Trump says he’s blocking Postal Service funding because Democrats want to expand mail-in voting during pandemic

By Felicia Sonmez and Jacob Bogage

August 13, 2020 at 10:47 a.m. EDT

President Trump said Thursday that he does not want to fund the U.S. Postal Service because Democrats are seeking to expand mail-in voting during the coronavirus pandemic, making explicit the reason he has declined to approve $25 billion in emergency funding for the cash-strapped agency.

“Now, they need that money in order to make the post office work, so it can take all of these millions and millions of ballots,” Trump said in an interview with Fox Business Network’s Maria Bartiromo. He added: “Now, if we don’t make a deal, that means they don’t get the money. That means they can’t have universal mail-in voting, they just can’t have it.”

Trump has railed against mail-in balloting for months, and at a White House briefing Wednesday, he argued without evidence that USPS’s enlarged role in the November election would perpetuate “one of the greatest frauds in history.”

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During the Wednesday briefing, Trump told reporters he would not approve the $25 billion in emergency funding for the Postal Service, or $3.5 billion in supplemental funding for election resources, citing prohibitively high costs. But he went further in remarks Thursday morning, blaming Democrats’ efforts to make it easier for Americans to vote amid the pandemic.

“There’s nothing wrong with getting out and voting. . . . They voted during World War I and World War II,” Trump told Bartiromo.

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House Speaker Nancy Pelosi (D-Calif.) pushed back Thursday in an interview on MSNBC’s “Morning Joe.”

“In the legislation we had $25 billion,” Pelosi said. “That is the number that is recommended by the Board of Governors of the U.S. Postal Service. . . . In earlier covid bills, the president has stood in the way of any money for the Postal Service.”

Pelosi noted that the among other things, the Postal Service delivers many prescriptions, which is particularly important in pandemic times.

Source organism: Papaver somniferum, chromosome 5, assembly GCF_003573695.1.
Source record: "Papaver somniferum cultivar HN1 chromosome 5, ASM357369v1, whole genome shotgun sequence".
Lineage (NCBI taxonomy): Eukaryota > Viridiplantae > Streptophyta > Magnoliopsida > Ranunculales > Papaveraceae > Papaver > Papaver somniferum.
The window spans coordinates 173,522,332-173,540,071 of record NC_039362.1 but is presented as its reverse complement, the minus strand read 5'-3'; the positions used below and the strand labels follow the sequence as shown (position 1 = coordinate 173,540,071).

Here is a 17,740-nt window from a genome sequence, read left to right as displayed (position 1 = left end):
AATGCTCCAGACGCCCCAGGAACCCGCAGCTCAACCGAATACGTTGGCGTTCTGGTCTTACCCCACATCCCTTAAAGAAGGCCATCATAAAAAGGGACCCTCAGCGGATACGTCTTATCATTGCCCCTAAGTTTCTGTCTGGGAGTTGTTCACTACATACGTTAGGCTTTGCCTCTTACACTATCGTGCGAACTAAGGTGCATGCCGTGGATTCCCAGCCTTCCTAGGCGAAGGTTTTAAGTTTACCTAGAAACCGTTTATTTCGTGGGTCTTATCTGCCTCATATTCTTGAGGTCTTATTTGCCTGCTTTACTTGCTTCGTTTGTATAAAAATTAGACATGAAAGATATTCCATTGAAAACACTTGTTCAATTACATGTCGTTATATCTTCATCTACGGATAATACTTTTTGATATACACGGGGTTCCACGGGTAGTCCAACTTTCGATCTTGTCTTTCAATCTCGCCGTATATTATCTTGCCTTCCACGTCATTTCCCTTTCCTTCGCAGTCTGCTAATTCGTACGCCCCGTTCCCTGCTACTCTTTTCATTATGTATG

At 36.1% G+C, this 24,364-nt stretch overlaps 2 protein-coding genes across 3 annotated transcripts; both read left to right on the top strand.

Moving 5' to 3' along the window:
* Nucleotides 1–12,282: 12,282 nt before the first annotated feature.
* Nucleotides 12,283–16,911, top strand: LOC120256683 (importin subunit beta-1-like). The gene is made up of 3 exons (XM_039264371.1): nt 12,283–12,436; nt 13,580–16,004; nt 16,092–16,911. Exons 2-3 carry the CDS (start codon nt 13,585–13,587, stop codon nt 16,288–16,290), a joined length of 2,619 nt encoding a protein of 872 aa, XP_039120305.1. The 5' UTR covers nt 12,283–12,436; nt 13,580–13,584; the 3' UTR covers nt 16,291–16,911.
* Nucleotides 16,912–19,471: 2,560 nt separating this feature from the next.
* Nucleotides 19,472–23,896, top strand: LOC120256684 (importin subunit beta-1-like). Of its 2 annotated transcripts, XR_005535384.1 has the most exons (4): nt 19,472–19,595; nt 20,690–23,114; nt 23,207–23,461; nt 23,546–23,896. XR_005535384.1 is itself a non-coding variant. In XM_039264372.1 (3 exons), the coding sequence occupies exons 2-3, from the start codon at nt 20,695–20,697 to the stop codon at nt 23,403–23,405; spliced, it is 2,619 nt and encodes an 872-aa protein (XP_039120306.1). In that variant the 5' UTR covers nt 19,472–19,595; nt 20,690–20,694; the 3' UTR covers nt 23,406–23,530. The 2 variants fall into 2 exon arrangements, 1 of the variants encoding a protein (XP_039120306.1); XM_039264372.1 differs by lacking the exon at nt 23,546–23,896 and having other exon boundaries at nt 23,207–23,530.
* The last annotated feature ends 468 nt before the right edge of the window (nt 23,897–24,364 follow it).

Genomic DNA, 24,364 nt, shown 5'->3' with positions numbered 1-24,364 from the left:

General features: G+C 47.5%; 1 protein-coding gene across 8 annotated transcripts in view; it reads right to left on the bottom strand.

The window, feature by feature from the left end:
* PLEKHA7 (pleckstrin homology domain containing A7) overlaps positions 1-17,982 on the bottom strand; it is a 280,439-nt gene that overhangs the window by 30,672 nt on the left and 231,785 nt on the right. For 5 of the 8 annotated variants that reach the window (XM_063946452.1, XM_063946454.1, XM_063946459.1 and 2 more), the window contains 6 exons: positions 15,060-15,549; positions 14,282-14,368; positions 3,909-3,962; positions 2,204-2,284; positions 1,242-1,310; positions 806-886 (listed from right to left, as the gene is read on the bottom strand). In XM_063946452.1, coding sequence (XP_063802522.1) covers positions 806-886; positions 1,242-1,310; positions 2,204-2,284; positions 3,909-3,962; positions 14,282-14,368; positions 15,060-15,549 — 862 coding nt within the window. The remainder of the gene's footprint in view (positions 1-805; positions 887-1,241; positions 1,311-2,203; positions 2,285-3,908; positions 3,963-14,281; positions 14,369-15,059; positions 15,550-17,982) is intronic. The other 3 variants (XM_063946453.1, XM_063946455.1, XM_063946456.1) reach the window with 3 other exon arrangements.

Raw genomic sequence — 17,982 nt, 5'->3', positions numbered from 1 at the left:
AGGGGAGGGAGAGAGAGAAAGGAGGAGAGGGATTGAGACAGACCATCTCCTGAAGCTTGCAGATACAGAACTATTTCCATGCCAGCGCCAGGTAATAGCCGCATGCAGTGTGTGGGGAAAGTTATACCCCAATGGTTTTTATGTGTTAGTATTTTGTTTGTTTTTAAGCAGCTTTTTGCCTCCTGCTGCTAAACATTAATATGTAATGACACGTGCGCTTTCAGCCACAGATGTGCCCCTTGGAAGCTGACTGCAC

“So they’re hurting seniors; it’s a health issue. . . . So, when the president goes after the Postal Service, he’s going after an all-American, highly approved-by-the-public institution,” she said.

The campaign of presumptive Democratic nominee Joe Biden criticized Trump’s statement, saying Trump was “sabotaging a basic service that hundreds of millions of people rely upon.”

“This is an assault on our democracy and economy by a desperate man who’s terrified that the American people will force him to confront what he’s done everything in his power to escape for months — responsibility for his own actions,” Biden campaign spokesman Andrew Bates said in a statement.

Democrats earlier in the spring had rallied to the Postal Service’s defense when it sat on the brink of insolvency. Postal officials warned at the outset of the pandemic that declines on mail volume could have led the agency to run out of money in October.

As Congress agreed to a $13 billion emergency grant for the USPS in an early round of coronavirus relief spending, Trump threatened to veto the bill — worth $2 trillion and full of funding for unemployment benefits, small businesses and national security industries — if it included any direct funding for the Postal Service.

Bill Fuller

Bill Fuller

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